Rifled Guns

One of the 32-pounders at Fort Fisher after the fort's bombardment and eventual capture. Note how the carriage has been set up so that it can be moved easily from side to side. (Library of Congress)

The U.S. Army's M 1:861 4.5-inch siege rifle and the M1862 4.62-inch siege rifle were 12-pounder weapons that saw Wide use on both sides. The U.S. Army also developed its M1861 4.5-inch siege rifle, a weapon that looked much ¬°ike a 3-inch Ordnance Rifle hut was made of cast, not wrought, iron. One Union artillery expert later reported that: "The two siege batteries of 4.5-inch ordnance guns which accompanied the Army of the Potomac in all its movements from Fredericksburg were of great use from their superior range and accuracy, in silencing troublesome field batteries and in other field service and could be moved with the reserve artillery without impeding ihe march of the army ..." The weapon, using a 3.25-pound charge behind a 25.5-pound patent Dyer shell at 10' elevation, had a range of some 3,265 yards. The 30-pound Hotchkiss or Schenkl projectiles were the most commonly used ammunition for this piece.

Confederate officials also produced similar iron siege rifles, with the Tredegar Iron Works in Richmond casting ii.s first 8-inch rifle in June,

1861, its first 9-inch rifle that July, its first 10-inch rifle and its first 32-pounder rifle that November, atid its first 4.62-inch rifle in December,

1862.

On August 30, 1863 Confederate Major Edward Manigault, on the defenses of Charleston, noted: "Late this afternoon Received at Battery Haskett one 4.62 in. Rifle Siege Gun. Weight 5,750 lbs. Marked B.l7. [Bellona Foundry] J.I ..A. [Junius 1.. Archer, foundry owner] 1862. Band [reinforcing band over the breech] 19 in. long x 2 in. thick. Gun & Carriage look new. Siege Carriage." This was but one of several such guns Manigault's defenses owned, and they were his favorite guns. For example, he wrote on September 4, 1863, that: "The 4.62 Rifle is by far the most accurate and reliable one we have ..." Bellona does not appear to have produced Brooke rifles, so this weapon is likely to be a copy of the earlier I '.S. Army 4.62-inch siege rifle.

As far as capabilities, he noted on August 20, 1883: "Fired 20 Shots from 4.62 in. Rifle Siege Gun twelve of which were directed to Morris Island and eight at the Mud Battery in the Marsh S.E. from l.egare's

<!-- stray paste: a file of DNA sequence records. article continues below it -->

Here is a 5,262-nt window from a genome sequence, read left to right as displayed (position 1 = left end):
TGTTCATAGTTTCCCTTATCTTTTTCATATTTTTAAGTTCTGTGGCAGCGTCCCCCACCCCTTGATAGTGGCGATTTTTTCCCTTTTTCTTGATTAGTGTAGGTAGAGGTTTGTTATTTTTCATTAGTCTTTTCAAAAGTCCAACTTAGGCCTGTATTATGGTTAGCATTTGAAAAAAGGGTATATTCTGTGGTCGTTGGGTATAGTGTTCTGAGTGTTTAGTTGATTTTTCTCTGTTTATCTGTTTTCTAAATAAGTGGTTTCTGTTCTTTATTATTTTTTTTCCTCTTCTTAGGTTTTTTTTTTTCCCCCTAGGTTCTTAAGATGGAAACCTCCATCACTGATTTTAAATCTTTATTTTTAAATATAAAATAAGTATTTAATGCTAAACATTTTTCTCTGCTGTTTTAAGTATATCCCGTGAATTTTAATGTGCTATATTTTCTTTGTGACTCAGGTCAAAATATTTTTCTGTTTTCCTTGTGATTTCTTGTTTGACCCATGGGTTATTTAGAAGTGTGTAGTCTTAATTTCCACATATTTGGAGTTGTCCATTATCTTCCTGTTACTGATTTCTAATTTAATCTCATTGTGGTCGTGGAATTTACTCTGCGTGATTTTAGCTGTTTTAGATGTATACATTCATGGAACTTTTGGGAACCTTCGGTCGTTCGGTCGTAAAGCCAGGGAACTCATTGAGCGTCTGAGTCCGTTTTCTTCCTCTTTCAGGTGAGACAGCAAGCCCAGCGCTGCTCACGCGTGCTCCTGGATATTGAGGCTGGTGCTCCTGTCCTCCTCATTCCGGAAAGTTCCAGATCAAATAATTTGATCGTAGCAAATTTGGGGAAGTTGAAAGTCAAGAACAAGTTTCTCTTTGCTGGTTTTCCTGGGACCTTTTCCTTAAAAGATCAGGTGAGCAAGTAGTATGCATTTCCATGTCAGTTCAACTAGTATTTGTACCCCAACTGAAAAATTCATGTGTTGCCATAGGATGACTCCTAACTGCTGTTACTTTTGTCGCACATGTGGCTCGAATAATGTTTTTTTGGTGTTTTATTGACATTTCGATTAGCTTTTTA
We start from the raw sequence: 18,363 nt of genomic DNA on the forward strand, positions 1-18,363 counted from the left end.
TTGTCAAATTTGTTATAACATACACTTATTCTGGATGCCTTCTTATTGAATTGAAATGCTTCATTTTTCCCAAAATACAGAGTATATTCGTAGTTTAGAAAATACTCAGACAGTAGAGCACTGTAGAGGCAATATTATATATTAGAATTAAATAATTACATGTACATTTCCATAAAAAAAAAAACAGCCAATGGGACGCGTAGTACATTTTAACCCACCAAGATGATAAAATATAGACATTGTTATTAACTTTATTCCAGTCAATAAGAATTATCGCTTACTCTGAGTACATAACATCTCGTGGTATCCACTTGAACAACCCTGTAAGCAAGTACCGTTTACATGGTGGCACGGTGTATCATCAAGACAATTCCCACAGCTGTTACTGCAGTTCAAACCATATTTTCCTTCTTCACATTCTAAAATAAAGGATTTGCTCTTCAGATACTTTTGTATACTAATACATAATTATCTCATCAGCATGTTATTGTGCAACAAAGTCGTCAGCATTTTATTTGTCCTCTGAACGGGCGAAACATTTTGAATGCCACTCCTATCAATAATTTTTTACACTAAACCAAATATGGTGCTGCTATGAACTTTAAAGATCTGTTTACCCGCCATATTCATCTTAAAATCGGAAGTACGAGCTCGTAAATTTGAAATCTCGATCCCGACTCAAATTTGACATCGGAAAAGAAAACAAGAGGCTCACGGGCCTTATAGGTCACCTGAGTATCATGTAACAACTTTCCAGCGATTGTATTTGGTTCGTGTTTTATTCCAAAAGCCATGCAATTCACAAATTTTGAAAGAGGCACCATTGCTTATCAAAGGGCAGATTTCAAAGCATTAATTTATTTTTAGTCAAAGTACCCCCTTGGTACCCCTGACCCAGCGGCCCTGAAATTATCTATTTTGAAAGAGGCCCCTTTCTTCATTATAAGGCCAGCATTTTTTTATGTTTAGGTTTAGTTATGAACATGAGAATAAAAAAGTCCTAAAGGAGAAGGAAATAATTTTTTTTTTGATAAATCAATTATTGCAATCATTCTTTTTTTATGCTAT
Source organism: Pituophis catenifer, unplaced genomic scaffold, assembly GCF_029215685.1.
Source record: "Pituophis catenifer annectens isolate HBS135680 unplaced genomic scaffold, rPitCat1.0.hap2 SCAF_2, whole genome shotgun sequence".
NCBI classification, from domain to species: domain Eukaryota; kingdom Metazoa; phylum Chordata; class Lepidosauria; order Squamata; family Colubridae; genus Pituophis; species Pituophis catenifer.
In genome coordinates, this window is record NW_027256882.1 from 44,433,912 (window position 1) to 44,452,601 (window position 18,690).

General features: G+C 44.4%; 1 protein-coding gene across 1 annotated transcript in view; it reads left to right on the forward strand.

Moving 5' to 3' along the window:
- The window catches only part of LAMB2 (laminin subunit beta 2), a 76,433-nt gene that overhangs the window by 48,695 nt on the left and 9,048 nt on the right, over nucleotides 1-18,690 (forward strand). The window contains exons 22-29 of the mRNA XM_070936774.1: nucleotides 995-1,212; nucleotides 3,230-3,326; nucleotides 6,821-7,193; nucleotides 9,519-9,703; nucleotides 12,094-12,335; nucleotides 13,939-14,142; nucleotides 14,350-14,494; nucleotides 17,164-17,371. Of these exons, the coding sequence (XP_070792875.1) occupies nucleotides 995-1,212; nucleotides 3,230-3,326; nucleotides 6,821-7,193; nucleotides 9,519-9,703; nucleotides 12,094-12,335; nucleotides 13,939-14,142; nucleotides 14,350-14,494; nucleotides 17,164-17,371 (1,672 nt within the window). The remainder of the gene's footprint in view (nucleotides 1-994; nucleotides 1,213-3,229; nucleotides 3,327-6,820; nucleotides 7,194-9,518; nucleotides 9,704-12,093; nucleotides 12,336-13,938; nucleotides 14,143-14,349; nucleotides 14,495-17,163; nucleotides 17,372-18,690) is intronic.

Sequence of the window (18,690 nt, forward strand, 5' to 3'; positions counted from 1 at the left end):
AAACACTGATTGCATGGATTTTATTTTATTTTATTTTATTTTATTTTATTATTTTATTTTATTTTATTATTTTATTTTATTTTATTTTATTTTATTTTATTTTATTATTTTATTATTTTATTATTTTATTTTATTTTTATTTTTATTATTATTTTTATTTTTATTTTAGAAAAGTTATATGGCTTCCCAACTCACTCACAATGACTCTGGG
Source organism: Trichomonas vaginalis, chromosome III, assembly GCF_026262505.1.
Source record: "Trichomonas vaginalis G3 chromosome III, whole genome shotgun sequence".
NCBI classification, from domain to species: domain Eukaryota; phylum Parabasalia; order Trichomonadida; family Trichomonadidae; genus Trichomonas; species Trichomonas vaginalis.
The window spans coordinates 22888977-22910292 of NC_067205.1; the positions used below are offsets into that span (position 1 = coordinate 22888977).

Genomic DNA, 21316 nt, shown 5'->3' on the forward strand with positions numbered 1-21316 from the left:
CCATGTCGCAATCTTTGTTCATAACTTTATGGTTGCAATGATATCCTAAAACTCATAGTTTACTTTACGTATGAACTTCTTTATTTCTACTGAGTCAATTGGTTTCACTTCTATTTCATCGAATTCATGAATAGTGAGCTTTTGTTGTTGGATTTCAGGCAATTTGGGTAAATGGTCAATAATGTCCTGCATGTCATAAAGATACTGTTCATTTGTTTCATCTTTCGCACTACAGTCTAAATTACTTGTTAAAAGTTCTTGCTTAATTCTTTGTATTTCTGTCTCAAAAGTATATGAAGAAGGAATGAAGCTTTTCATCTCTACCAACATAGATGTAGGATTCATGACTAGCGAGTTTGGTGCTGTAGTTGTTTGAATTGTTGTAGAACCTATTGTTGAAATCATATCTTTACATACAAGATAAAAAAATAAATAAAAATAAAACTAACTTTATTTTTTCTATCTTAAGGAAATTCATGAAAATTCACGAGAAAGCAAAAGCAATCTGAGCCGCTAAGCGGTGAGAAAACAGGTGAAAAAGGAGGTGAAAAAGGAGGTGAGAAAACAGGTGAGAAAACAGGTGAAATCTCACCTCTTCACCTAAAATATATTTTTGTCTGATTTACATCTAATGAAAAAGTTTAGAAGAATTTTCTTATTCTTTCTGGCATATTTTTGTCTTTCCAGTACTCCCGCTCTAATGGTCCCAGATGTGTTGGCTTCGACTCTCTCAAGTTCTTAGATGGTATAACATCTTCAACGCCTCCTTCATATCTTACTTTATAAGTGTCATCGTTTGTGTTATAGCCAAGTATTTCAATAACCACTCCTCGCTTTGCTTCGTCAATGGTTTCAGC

Point. With 3 pnd. Charge of powder the 4.62 in. Rifle required about 20" Elevation to reach Morris Island and 10 /? deg. to reach Mud Fort in Marsh."

As with any large guns, mishaps could happen with the 4.62-inch siege rifle. On August 22, 1863, Manigault recorded: "At 2:20 P.M. the 4.62 in Rille Siege Gun on Platform No. I burst. The breech was blown out without any other damage being done. The Bands were neit her broken nor

Artillery Damage Photos

thrown off and the rear one Only somewhat loosened." Generally, however, the guns were durable. I le recorded that on August 30, 1863: "Up to 3 P.M. today the 4.62 Rifle has been fired 155 times and the vent is much enlarged and somewhat ragged on the outside,"

Charles T.James, a U.S. senator before the war, designed a system of rifling bronze smoothbore guns, as well as a totally unique 14-pounder bronze (a few of steel) iifle for the U.S.

Army. These largely date from 1801 - 62, die year in which James was killed in an accident involving one of his experimental guns. James rifles in 24-, 32-, and 42-poundcr sizes were used by Union forces, including those that took Fori Pulaski, where they were considered highly ellective. In appearance they were smoothly tapered tubes that resembled 3-inch Ordnance Rilles.

Water Battery For Forts
A row of columbtads at the Confederate water battery of Fort Johnson in Charleston Harbor. Damage to the near carriage seems to have been deliberate. (Library of Congress)

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